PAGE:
Arlington County Manager Mark Schwartz rarely misses an opportunity to place his personal short-term agenda ahead of Arlington’s long-term strategic interests. But a November 12 memorandum that Schwartz sent to the County Board reaches a new low even for small-minded Schwartz.
Over 1,825 days ago, the Community Facilities Study Group recommended that Arlington adopt a long-term public facilities plan locating new school seats and other new public facilities like parks, fire stations, and stormwater infrastructure, at specific sites. After prolonged delays, a new commission—the Joint Facilities Advisory Commission (JFAC)—was created to help develop such a plan. Schwartz quickly intervened, successfully pleading with the County Board for JFAC to be given a series of short-term planning assignments on items like the Buck and Virginia Hospital Center properties, thereby diverting JFAC from its primary mission: long-term, county-wide public facilities planning.
In recent months, JFAC finally began to show signs that it might be on a path to creating the critically important, but MIA, long-term public facilities plan. Re-enter Schwartz to try once again to side-track this vitally needed plan.
Schwartz strikes again
At a time when COVID-19 makes long-term planning for Arlington’s future even more important than it was before, short-term-thinking Schwartz’s latest petulant memorandum to the County Board again tries to deflect us from the strategic thinking Arlington desperately needs. We just can’t afford to do it, according to Schwartz, because:
“The work in [JFAC’s] outline, to be done well, and to be accurate and thorough, requires staff from virtually every department to be involved, including department heads.
“Such a plan requires subject matter expert advice, along with citizen input beyond the JFAC members. In addition, the outline focuses on areas that I see as squarely within my purview as Manager.”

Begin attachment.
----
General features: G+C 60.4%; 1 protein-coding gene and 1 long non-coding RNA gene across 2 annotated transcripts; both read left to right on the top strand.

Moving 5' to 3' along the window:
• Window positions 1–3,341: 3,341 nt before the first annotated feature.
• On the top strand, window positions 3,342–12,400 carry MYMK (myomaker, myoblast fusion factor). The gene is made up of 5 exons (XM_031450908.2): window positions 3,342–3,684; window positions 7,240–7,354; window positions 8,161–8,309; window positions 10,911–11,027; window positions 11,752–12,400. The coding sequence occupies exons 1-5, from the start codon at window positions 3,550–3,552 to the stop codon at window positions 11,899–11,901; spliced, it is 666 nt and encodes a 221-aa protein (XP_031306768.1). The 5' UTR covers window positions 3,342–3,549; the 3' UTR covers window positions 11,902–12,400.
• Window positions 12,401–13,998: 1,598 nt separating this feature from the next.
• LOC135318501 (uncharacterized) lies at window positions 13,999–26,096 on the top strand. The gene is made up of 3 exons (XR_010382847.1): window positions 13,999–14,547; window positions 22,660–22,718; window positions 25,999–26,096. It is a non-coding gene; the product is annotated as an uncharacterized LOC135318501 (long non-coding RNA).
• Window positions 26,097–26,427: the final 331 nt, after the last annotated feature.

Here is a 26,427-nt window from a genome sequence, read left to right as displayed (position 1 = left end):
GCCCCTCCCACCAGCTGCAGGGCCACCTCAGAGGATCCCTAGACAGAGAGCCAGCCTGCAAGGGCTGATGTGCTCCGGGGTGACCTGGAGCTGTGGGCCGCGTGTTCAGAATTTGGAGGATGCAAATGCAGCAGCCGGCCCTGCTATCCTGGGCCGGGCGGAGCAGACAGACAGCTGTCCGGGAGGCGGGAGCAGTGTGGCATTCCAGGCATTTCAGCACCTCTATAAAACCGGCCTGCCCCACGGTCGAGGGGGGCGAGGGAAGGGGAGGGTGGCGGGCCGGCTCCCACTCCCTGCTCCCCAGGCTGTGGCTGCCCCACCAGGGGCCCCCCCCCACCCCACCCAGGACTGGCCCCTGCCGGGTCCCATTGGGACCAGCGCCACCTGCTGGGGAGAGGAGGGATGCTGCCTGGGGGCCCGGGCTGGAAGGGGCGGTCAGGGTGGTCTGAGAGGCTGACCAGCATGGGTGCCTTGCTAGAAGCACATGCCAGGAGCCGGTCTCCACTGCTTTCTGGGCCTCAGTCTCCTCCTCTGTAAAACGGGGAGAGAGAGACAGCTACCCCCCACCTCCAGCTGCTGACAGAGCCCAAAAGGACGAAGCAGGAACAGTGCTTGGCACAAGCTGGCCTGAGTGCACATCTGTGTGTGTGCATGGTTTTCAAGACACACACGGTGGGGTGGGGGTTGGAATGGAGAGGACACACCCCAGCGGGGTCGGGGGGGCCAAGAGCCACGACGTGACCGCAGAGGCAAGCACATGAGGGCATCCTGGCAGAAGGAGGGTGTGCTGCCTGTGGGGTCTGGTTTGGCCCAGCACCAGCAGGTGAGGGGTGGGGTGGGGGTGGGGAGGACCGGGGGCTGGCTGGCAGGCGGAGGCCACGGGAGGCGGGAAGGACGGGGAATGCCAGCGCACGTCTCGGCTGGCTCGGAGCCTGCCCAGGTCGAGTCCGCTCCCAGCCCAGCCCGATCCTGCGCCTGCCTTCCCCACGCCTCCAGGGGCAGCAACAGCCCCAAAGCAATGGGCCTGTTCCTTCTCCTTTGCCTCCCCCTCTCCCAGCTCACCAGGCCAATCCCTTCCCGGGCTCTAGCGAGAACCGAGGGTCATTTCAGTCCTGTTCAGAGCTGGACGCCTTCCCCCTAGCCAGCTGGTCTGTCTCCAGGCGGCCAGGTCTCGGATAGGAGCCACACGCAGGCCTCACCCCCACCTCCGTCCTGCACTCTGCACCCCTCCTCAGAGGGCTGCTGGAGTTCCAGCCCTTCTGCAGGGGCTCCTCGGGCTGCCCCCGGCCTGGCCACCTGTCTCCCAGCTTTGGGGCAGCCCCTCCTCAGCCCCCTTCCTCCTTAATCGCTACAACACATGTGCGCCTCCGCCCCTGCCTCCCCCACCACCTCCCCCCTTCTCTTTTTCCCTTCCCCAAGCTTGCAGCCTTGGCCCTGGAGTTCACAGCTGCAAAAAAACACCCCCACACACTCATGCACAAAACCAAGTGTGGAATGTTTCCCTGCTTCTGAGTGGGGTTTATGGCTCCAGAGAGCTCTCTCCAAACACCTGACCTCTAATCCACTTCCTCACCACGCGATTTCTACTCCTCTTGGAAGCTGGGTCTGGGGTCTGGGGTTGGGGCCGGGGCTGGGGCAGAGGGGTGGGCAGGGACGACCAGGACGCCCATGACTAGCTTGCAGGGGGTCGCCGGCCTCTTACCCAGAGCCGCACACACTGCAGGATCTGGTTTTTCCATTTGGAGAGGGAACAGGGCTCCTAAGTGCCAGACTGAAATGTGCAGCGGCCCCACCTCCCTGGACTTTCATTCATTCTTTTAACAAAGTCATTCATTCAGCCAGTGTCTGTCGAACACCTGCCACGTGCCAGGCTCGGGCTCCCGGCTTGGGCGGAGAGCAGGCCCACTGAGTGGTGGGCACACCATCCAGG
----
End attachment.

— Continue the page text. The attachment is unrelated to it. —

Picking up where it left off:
No shit, Sherlock! If you had been doing your job right, instead of spending years preventing JFAC from doing its job, Arlington would now have the long-term public facilities master plan it desperately needs.
It’s important to note that the public has not been consulted about any of the policy suggestions floated by Schwartz, including any radical long-term permanent shift to virtual classrooms. Whether APS or parents will accept that result is not even considered in the memo. But make no bones about it, yet another “pause” to locate school locations, and JFAC’s diversion to review virtual classrooms will cover up Schwartz’s own failure to plan for brick and mortar schools up until now, and will result in no other option but virtual learning.
Similarly Schwartz’s suggestion that level of service reviews for facilities, including those for infrastructure and parks, are exclusively under his purview is designed to shield Schwartz from any independent critical thinking for how facilities can be used more efficiently or removed from Arlington’s exclusive management through things like partnerships with neighboring jurisdictions.
Mark Schwartz does not have the strategic vision required of the Chief Executive Officer of a $1.5 billion enterprise. The County Board should replace him with someone who does.